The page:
St Davids has been announced as the first ‘Bee Friendly’ city in Wales. This week, the Minister for Environment Hannah Blythyn visited St Davids to officially recognise St Davids achievement in becoming the first Caru Gwenyn/Bee Friendly city in Wales. “Pollinators are key to our ecosystems, it is vital that they are brought into the forefront of our day to day life and St Davids has done just that,” said the Minister. “This is a fantastic community achievement with local residents, local businesses and local authorities coming together to reach a joint goal. Caru Gwenyn/Bee Friendly is believed to be the first co-ordinated national scheme of its kind and has at its heart: making Wales a pollinator-friendly country.”
The launch of St Davids as Wales’ first ‘Bee Friendly’ city
To commemorate the achievement, the Minister cut the ribbon to officially open a bee house that will be situated in the centre of St Davids. The Minister was accompanied by Dr Simon Bilsborough, Welsh Government Land, Nature and Forestry Division, Cllr Cris Tomos, Cabinet Minister for Environment and Welsh Language; Mike Chant, Mayor of St Davids; James Parkin, Pembrokeshire Coast National Park Authority; Anthony Rogers, Pembrokeshire Nature Partnership, Steve Sutcliffe, Biodiversity Solutions, Julia Horton-Mansfield and John Mansfield, St Davids City Open Gardens and Sarah Sharpe and Dr Sarah Beynon from Dr Beynon’s Bug Farm. Mayor of St Davids, Mike Chant, said: “I am delighted with our Bee Friendly status and proud of how the community has come together to look after our world-class landscape and wildlife.”
St Davids claims the first citywide accreditation for the Bee Friendly initiative: a scheme that encourages schools, businesses and communities to help combat the decline of insect pollinators by providing them with food and habitat and reducing pesticide use. Acres of new wildflower meadows have been sown, pollinator friendly plants bloom outside businesses and gardens throughout the City and bilingual education boards educate visitors about the variety and importance of British pollinators. St Davids has become a sanctuary for pollinators and a haven for people wanting to learn more about them.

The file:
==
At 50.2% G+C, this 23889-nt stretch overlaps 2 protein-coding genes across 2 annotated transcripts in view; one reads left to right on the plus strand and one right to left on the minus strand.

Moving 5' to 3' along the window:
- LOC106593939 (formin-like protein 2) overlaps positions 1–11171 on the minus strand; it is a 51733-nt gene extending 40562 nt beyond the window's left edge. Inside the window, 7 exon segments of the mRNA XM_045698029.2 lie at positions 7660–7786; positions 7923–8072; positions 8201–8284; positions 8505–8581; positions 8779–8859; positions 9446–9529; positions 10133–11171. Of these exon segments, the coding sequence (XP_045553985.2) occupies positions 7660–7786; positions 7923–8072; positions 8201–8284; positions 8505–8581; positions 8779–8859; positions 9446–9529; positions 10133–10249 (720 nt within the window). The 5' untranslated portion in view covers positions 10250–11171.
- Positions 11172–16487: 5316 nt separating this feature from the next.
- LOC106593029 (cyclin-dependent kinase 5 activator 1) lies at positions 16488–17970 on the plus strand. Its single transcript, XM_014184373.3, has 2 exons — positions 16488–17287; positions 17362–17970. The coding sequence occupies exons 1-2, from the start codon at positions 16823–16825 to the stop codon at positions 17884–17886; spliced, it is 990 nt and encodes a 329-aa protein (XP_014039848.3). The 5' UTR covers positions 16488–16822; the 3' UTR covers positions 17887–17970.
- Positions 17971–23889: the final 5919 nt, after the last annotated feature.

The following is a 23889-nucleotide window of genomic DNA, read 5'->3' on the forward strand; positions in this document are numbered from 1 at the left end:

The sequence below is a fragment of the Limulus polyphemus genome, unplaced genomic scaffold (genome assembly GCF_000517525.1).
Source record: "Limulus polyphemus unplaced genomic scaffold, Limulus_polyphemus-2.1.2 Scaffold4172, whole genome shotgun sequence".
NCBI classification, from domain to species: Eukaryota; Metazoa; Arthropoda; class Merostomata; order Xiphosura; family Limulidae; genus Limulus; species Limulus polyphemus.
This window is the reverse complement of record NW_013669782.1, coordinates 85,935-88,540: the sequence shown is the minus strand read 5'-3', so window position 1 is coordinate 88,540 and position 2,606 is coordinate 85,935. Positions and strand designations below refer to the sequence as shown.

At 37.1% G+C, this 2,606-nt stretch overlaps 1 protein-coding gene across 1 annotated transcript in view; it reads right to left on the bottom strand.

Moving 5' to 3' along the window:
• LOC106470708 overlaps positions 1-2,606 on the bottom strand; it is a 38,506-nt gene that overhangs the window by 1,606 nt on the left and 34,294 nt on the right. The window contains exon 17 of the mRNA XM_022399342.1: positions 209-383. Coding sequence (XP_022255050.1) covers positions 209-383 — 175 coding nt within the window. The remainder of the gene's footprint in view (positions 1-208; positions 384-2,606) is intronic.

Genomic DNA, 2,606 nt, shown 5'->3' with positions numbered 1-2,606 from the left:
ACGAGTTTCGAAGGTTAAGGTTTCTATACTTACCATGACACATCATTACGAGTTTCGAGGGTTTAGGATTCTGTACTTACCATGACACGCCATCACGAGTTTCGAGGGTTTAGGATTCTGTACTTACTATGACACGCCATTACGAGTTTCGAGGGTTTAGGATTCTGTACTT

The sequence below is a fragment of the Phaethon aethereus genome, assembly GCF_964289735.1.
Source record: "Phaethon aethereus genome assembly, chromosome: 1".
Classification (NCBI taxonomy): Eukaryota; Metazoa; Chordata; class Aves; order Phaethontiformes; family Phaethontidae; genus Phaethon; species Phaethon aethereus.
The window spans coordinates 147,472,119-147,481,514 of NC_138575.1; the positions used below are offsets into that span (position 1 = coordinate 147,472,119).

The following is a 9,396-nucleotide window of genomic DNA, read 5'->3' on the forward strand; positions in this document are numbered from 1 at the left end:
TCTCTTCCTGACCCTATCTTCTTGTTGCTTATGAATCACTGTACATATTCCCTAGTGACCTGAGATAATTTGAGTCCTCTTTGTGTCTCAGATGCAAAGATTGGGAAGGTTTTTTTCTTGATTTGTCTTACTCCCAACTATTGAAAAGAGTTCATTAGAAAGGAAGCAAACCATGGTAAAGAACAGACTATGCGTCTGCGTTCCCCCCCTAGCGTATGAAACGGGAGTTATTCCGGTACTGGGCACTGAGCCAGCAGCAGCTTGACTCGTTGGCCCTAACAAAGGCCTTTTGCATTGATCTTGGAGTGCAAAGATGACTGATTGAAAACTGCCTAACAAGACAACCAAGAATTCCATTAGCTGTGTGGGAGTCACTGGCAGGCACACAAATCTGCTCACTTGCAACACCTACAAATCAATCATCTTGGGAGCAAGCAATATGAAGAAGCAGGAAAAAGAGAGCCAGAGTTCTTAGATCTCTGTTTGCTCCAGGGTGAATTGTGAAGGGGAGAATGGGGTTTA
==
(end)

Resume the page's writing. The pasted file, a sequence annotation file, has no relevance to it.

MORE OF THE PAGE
The St Davids Pollinator Trail
One of the main actions of the new Bee Friendly status is the St Davids Pollinator Trail. The innovative project, pioneered by Dr Beynon’s Bug Farm and supported by Tourism Product Innovation Fund and Biodiversity Solutions, includes two interactive trails linking 18 tourism sites across the St Davids Peninsula. “Each site will showcase a different pollinator alongside their habitat” Sarah Sharpe, project coordinator, explains. “Aimed at families, the educational trail is completely free to do and links simple conservation with art, science and a sense of adventure!” The St Davids Pollinator Trail launched in August 2018.
If you think your school, business or community could become Caru Gwenyn/Bee Friendly, or for more information about the Action plan for Pollinators in Wales, please visit: www.biodiversitywales.org.uk/Wales-Action-Plan-for-Pollinators
For more information about The St Davids Pollinator Trail please contact Sarah Sharpe at Dr Beynon’s Bug Farm, St Davids: email@example.com